Brahms: Complete Piano Music, Vol 4 - Rittner

Brahms: Complete Piano Music, Vol 4 - Rittner

MDG Scene  904 1810-6

Stereo/Multichannel Hybrid

Classical - Instrumental

Brahms: Scherzo, Op. 4; Waltzes, Op. 39; Klavierstucke, Op. 76; 2 Rhapsodie, Op. 79

Hardy Rittner

Dazzling Debut
What a debut! The Scherzo in E flat minor is the first extant composition by Johannes Brahms, and its profound gloom and bizarre character go beyond even the no-joking-matter models set by Chopin. Hardy Rittner has recorded this rarity on the fourth installment of his historical Brahms series – for the first time on a 240-centimeter Ignaz Bösendorfer grand piano from 1846. The biting tone of this instrument immediately gets under the skin and forms an exciting contrast to the two J. B. Streicher grand pianos.

Piano Passion
The two Rhapsodies op. 79 get things going. Brahms would not have been Brahms if he had not composed these pieces with a compelling formal logic. The second rhapsody bears the heading “Molto passionato,” and Hardy Rittner conjures magnificent passion out of the Streicher grand piano from 1868. In the Piano Pieces op. 76 he spreads out a multicolored kaleidoscope ranging from melancholy to graceful charm and from dancy mirth to eerie gloom - it all is there and can be experienced with special immediacy on this historical instrument.

Tactical Ticket
Brahms composed sixteen waltzes as his ticket to Viennese musical society and dedicated them to the feared critic Eduard Hanslick. This tactic paid off. Hanslick became Brahms’s most glowing admirer (and a decided opponent of the New Germans led by Liszt and Wagner – but that is another story). Hardy Rittner shows why this was so: simple on the surface, these exquisitely crafted waltzes create their own special cosmos of expressive colors with a wonderfully catchy tune, a racy Hungarian piece, and other masterful intricacies in three-four time.

Splendid Surprise
Once again Hardy Rittner surprises us with completely new perspectives on what we all thought we knew all too well. Among other distinctions, two ECHO Klassik prizes document this young star’s rise to the first pianistic ranks. His acclaimed interpretations combine youthful enthusiasm with profound precision. Flawless SACD technique in patented three-dimensional 2+2+2 sound also makes his most recent production a feast for musical gourmets.

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Works (27)
Reviews (1)

Review by John Broggio - August 22, 2013

Another disc of wonderful playing from the hands of Hardy Rittner (with a relative dud from Brahms thrown in!)

This volume of Rittner's survey, if one excludes the sets of variations, completes the solo piano music. The two Rhapsodies Op. 79, the Klavierstucke Op. 76 and the Walzer Op. 39 are all here as is the youthful Scherzo Op. 4. The Scherzo sticks out a mile here for the language Brahms employs both melodically and harmonically is far more in keeping with the early sonatas than the other works on this disc. Rittner tackles the Scherzo (on a 1846 Bosendorfer) with verve and no small amount of virtuosity but no matter how hard he tries (and Rittner tries very hard indeed), the perception remains that this music is markedly less impressive than the effort it takes to perform.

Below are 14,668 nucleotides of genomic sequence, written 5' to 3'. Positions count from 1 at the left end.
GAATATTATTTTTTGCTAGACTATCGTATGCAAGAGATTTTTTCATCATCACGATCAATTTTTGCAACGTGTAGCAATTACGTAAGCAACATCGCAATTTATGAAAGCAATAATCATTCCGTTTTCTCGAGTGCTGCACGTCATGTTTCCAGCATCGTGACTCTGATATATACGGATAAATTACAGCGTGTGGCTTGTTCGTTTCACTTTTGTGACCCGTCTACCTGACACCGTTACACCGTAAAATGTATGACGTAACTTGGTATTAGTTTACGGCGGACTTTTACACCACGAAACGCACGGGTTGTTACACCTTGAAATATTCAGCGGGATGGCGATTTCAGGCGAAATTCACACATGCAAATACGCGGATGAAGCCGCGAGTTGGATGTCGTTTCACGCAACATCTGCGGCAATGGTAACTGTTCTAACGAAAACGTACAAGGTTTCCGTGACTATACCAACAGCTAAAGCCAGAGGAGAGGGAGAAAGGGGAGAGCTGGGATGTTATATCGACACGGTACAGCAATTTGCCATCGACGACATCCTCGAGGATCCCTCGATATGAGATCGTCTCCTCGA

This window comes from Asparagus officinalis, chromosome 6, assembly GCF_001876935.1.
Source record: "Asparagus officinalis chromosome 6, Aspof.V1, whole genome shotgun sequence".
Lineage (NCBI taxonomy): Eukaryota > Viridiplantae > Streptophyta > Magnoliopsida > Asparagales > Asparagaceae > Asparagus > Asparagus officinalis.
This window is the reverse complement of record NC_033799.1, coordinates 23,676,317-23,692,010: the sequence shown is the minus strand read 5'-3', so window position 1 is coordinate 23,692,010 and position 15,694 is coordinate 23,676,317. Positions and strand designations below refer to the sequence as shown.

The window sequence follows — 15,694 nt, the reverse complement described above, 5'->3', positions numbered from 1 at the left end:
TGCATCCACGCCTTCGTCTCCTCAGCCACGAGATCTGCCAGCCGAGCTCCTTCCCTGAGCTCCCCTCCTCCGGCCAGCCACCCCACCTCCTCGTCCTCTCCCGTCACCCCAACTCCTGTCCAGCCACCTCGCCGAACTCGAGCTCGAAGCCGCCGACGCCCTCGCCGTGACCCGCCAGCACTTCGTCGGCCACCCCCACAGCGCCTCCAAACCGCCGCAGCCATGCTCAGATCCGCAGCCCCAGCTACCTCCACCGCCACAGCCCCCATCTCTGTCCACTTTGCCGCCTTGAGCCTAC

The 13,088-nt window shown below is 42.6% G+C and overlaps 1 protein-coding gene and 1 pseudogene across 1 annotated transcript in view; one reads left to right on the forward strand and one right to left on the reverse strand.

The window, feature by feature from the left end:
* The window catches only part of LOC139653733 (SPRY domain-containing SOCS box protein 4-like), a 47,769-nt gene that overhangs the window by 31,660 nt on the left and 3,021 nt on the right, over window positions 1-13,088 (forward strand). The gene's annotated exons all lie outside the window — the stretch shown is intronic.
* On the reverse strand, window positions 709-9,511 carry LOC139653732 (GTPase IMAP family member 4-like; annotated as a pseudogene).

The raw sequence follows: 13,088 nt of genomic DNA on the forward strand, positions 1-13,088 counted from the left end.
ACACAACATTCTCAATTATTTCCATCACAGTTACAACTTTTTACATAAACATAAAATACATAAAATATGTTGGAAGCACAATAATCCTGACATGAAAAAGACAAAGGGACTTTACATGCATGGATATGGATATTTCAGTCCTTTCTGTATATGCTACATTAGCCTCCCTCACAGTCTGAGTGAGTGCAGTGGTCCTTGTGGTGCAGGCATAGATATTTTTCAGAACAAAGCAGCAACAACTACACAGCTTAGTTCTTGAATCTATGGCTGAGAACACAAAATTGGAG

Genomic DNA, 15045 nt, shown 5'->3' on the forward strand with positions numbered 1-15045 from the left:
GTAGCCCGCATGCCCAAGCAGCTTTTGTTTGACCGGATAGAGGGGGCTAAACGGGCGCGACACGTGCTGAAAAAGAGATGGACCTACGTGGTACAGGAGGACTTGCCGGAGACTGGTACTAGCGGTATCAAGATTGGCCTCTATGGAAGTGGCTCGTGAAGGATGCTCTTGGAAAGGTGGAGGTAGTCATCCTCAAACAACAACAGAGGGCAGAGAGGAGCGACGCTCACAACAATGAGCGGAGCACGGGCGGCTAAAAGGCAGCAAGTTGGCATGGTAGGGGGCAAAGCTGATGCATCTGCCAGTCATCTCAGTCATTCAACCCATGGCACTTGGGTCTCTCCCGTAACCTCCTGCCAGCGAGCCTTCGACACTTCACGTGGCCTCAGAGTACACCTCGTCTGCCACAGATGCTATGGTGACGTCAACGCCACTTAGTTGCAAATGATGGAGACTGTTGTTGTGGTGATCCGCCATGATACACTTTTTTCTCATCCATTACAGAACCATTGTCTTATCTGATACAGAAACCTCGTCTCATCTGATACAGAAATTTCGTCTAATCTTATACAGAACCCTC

The Waltzes are played (on a Streicher of 1856) with disarming facility and lack of mannerisms, each being granted a pleasing sense of completeness but also convincing as a cycle. Here, perhaps more than anywhere else (except the above mentioned Scherzo) in the cycle, the relatively short decay makes some of the "brighter" pieces sound overly spiky. Rittner still manages to make gems (such as the 15th waltz) sing and make one quite forget that the piano is a percussive instrument.

The disc opens with the 2 Rhapsodies and one is immediately struck by the clarity afforded by Rittner's careful choice of his instruments (each is from the era of the music, so 3 instruments feature on this disc, a 1868 Streicher & Sohn here). The first is played with passion and a pleasing sense of onward momentum in the more turbulent phrases that contrasts with the fitting repose Rittner grants to the more reflective moments. No matter how quickly the notes come, or how loudly, Rittner manages to produce a glorious singing long line in both Rhapsodies. Such traits are followed into the Klavierstucke and these are similarly successful interpretations that marry the contrasts between each piece, melding into a convincing group. Rittner's playing is virtuosity that is entirely self-effacing and a joy to hear that is in no way diminished upon repeated listening.

The sound is very good in general and it is remarkable how well MDG have judged the microphone positions, for there next to no sound from any of pedal mechanism. As anyone who has played this repertoire will attest, the "sustain" pedal gets a good workout but these instruments give absolutely nothing away except in the noise from the strings not being damped; just as it should be!

To sum up? The Scherzo is a poor relation musically to the rest of the programme and whilst Rittner makes the best possible case for the work on a period piano, I can't imagine this being a key selling point for anyone except the most ardent Brahmsian. The rest though is fabulous in every possible way and must make for (another) firm recommendation in Rittner's discography.

Copyright © 2013 John Broggio and


Sonics (Multichannel):

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